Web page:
Tuesday, May 19, 2015

On Loving and Being Countercultural

We have songbirds in the backyard this spring. I saw a pair of cardinals on the gutter, staying only briefly, though later from a more concealed place in our yard I heard them. They and a few other birds I can't identify sing regularly now, and when everything else is quiet I hear them and am arrested.

Hearing them is the point. It occurs to me that birds offer their music unself- consciously (being birds, after all,) and it is up to the listener to stop awhile and be led to the source of the sound: the cardinal, the warbler, the mourning dove, and then to the ultimate source, the Creator himself. To be aware of creation is to fix upon the details, at least that's how it seems to me. To notice variety within a species, variations within a birdsong, colors that mute and conceal or broadcast and parade, feathers that allow wind to lift them and soft down than stays close and warms, all of these distinctions are what lead me to marvel at an intelligence much, much vaster than my own.

We are not, I often think, much good as a culture at admiring distinctions within our own species, particularly if what is different about another is thought to be bad, or underdeveloped, or unenlightened, irritating or frightening. To love one another as other, the definition of love, is hard enough when the people we know are nonthreatening, or appealing in some way. When we truly differ, to love is almost an act of rebellion.

I do not admire all the people I try to love, any more than I admire every bird that dances across my roof or pecks underneath the shrubs. I love the birds that sing and sit with graceful poise and don't try to evict smaller birds from their nests. And I don't feel especially called to love all birds simply because the good God made them, though to protect them and allow them their natural freedom, provided it doesn't upset another species, seems to be called for.

To love other people as other, that is a special calling. It is more than admiration, or contentment or even being moved by some beauty the other posesses. And it doesn't rely on liking or feeling anything much at all other than the awareness that someone is other. It is to will when something deep down says not to, the good that another deserves because they are other, and as other, they are precisely who God made them to be. God gave us variety among ourselves, so much so, that if we come close to finding another person similar to who we imagine ourselves to be, we risk not loving that person at all, but rather  an imitation of ourselves. Differences are what call for love, for the will to overcome dislike or anger or annoyance, or any other barrier to easy acceptance.

We are not static beings, set in a permanent mold that prevents us from growing and changing, from becoming holy. So the differences that call forth our love might not be permament traits, but more in the nature of bad habits, some deeply ingrained, others less so. Sinfulness of a more entrenched kind calls for more love, not less. So to acknowledge that God created each one of us as a unique individual is not to reduce that uniqueness to a moment's action, or a slip of the tongue, or a thoughtless word. But those actions still do stem from a history, a history unique to each individual, and they reflect perhaps deeper differences that will endure throughout the movement toward holiness. When we love someone as other we are loving them even as they are caught in a pattern of sinfulness from which they might at any time be freed, or not. We can't know. Sometimes a peson will say of another, "Oh don't be alarmed by that comment, that wasn't the real Henry speaking." But of course that was the real Henry speaking in that moment, even if he spoke in a way that he didn't often allow himself to do. Something about Henry was present that endures and may be hard to distinguish from the sinful ways of being that Henry is trying to abandon.The otherness of another is manifest in speech and actions that change subtly over time, and may be hard to calculate.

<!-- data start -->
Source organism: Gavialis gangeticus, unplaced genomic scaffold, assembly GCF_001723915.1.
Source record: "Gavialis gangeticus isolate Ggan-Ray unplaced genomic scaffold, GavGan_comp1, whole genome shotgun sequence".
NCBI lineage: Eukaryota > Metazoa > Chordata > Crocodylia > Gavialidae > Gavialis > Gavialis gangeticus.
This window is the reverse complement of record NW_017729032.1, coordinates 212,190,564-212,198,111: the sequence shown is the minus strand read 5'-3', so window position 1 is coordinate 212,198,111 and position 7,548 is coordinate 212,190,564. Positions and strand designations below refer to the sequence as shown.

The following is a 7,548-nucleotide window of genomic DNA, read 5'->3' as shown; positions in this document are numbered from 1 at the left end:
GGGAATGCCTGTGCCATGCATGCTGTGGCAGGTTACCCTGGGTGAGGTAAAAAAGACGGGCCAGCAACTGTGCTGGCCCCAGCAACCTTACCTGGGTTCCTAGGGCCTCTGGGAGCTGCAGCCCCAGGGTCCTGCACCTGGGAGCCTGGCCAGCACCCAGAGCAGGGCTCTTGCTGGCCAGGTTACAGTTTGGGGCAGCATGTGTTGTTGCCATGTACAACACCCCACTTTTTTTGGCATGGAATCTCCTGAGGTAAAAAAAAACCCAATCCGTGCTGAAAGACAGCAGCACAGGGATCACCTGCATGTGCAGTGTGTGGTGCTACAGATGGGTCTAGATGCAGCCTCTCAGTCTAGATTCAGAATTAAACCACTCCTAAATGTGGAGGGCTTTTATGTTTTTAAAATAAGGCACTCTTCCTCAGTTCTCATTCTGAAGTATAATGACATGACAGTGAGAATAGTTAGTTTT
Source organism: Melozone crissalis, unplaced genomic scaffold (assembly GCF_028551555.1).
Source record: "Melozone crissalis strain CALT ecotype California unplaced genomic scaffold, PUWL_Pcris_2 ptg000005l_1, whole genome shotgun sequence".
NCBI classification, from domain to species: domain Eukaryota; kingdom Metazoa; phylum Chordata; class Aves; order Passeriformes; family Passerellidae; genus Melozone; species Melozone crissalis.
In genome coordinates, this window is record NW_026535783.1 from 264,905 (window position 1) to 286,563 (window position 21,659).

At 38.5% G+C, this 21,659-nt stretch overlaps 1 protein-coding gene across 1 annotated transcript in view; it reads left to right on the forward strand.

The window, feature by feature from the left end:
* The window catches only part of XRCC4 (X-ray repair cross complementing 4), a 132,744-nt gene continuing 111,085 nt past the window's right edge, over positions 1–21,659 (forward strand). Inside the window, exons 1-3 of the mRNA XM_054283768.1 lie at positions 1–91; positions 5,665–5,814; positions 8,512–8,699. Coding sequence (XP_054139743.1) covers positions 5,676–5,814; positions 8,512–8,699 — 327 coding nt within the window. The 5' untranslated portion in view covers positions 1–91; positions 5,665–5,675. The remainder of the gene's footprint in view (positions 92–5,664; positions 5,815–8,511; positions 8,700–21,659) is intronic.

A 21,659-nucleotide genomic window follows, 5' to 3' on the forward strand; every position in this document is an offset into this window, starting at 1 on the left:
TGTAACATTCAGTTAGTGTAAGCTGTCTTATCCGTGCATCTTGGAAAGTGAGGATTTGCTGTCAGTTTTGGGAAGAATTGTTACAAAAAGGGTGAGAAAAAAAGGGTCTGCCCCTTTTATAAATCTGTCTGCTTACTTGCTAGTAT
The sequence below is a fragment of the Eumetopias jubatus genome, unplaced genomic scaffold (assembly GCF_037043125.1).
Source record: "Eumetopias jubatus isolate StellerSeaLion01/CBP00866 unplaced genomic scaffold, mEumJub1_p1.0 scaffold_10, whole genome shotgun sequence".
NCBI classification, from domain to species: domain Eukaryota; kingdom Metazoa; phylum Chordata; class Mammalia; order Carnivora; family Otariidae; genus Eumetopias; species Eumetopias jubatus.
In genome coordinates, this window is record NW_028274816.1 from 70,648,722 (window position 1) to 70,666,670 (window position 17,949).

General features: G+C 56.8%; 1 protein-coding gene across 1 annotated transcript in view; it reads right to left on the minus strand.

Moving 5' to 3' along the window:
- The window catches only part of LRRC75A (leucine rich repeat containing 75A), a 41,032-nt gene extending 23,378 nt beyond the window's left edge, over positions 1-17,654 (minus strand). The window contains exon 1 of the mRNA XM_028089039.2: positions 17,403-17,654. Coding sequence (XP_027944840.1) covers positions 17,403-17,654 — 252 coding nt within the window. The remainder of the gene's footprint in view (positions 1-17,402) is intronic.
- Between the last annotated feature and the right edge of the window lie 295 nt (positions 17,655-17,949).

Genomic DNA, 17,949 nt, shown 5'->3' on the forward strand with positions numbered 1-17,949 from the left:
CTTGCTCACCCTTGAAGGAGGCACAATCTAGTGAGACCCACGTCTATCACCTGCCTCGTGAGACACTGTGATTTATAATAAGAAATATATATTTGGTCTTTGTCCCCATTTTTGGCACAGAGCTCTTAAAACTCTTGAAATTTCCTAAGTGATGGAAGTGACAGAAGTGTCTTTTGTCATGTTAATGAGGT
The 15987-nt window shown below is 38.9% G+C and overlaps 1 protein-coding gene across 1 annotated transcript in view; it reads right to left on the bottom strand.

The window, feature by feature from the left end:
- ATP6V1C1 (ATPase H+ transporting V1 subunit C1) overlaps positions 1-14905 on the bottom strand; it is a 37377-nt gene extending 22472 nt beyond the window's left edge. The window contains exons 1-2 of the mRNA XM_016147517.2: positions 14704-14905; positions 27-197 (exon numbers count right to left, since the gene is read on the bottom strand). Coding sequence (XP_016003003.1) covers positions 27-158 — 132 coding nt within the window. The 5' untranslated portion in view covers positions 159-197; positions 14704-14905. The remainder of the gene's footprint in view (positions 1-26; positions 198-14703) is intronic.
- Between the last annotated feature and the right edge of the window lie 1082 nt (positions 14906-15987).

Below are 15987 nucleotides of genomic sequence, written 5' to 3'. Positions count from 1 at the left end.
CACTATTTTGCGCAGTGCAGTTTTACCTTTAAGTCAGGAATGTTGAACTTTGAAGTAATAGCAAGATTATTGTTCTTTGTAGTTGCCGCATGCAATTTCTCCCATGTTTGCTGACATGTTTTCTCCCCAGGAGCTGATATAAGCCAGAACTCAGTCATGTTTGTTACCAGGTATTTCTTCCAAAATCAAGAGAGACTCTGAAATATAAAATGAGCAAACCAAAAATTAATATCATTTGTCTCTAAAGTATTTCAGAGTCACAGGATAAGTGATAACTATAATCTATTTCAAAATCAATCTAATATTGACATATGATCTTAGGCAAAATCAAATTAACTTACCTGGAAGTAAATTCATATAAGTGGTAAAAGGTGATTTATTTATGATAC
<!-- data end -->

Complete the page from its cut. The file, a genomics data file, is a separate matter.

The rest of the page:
But love's job is for one person  to accept another person as other and will his or her good, however that good needs to be worked into the nuances of everyday living.

It is the call of holiness, to love, and it is much harder than loving songbirds and being led to reflect on the creator of the universe by their enchanting music. Still,  birds do in their way remind us of variety, and distinction, and if we are aware , they lead us to ponder the marvellous differences among human beings. It is all a matter of stopping to listen, and watch.

 It takes some effort to stop and think about people as other, and not  simply to react to them when they clutter our own path. And of course it requires divine assistance. I don't think I have ever truly loved another except as the result of grace.

The earth is the Lord's and all that is in it,the world, and those who live in it; (Psalm 24:1)

The earth is the Lord's, and I know that my own way forward toward holiness is to love the people God has put in my way. I will fail, probably often, but it is the only way I know that has any meaning. So with the assistance of the One who is love itself, I will slowly try to love, sometimes against all reason, but surely in the end it will be worthwhile.

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